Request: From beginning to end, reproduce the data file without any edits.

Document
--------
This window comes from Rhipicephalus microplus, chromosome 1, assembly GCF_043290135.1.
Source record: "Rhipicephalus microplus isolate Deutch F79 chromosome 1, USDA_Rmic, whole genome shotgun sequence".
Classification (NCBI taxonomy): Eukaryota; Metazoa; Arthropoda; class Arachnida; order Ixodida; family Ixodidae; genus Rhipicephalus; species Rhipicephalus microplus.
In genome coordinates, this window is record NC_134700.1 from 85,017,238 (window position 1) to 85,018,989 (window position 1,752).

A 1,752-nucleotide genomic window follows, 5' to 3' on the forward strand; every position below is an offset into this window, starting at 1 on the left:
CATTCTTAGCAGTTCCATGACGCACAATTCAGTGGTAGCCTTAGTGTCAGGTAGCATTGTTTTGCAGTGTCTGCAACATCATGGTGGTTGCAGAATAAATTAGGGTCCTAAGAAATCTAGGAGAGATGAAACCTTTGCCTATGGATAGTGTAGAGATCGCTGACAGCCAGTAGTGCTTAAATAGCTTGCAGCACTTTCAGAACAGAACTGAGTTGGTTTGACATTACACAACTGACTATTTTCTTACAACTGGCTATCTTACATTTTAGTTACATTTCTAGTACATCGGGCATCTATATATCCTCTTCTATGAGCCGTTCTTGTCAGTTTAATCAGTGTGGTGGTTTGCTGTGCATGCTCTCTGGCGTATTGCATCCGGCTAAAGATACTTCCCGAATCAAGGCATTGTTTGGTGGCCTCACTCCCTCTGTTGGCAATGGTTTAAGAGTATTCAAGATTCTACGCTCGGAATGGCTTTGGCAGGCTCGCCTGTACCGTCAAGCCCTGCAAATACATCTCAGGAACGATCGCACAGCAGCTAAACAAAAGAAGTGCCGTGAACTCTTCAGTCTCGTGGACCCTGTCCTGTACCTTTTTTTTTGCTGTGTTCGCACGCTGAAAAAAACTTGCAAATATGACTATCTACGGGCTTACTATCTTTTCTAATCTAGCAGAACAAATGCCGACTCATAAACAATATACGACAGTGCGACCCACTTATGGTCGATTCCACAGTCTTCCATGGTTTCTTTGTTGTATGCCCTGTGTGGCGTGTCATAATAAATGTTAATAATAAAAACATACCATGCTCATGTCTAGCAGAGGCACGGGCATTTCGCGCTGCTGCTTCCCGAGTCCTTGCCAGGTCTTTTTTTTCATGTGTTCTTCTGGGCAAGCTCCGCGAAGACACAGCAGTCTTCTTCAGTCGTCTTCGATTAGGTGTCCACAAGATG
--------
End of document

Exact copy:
This window comes from Rhipicephalus microplus, chromosome 1, assembly GCF_043290135.1.
Source record: "Rhipicephalus microplus isolate Deutch F79 chromosome 1, USDA_Rmic, whole genome shotgun sequence".
Classification (NCBI taxonomy): Eukaryota; Metazoa; Arthropoda; class Arachnida; order Ixodida; family Ixodidae; genus Rhipicephalus; species Rhipicephalus microplus.
In genome coordinates, this window is record NC_134700.1 from 85,017,238 (window position 1) to 85,018,989 (window position 1,752).

A 1,752-nucleotide genomic window follows, 5' to 3' on the forward strand; every position below is an offset into this window, starting at 1 on the left:
CATTCTTAGCAGTTCCATGACGCACAATTCAGTGGTAGCCTTAGTGTCAGGTAGCATTGTTTTGCAGTGTCTGCAACATCATGGTGGTTGCAGAATAAATTAGGGTCCTAAGAAATCTAGGAGAGATGAAACCTTTGCCTATGGATAGTGTAGAGATCGCTGACAGCCAGTAGTGCTTAAATAGCTTGCAGCACTTTCAGAACAGAACTGAGTTGGTTTGACATTACACAACTGACTATTTTCTTACAACTGGCTATCTTACATTTTAGTTACATTTCTAGTACATCGGGCATCTATATATCCTCTTCTATGAGCCGTTCTTGTCAGTTTAATCAGTGTGGTGGTTTGCTGTGCATGCTCTCTGGCGTATTGCATCCGGCTAAAGATACTTCCCGAATCAAGGCATTGTTTGGTGGCCTCACTCCCTCTGTTGGCAATGGTTTAAGAGTATTCAAGATTCTACGCTCGGAATGGCTTTGGCAGGCTCGCCTGTACCGTCAAGCCCTGCAAATACATCTCAGGAACGATCGCACAGCAGCTAAACAAAAGAAGTGCCGTGAACTCTTCAGTCTCGTGGACCCTGTCCTGTACCTTTTTTTTTGCTGTGTTCGCACGCTGAAAAAAACTTGCAAATATGACTATCTACGGGCTTACTATCTTTTCTAATCTAGCAGAACAAATGCCGACTCATAAACAATATACGACAGTGCGACCCACTTATGGTCGATTCCACAGTCTTCCATGGTTTCTTTGTTGTATGCCCTGTGTGGCGTGTCATAATAAATGTTAATAATAAAAACATACCATGCTCATGTCTAGCAGAGGCACGGGCATTTCGCGCTGCTGCTTCCCGAGTCCTTGCCAGGTCTTTTTTTTCATGTGTTCTTCTGGGCAAGCTCCGCGAAGACACAGCAGTCTTCTTCAGTCGTCTTCGATTAGGTGTCCACAAGATG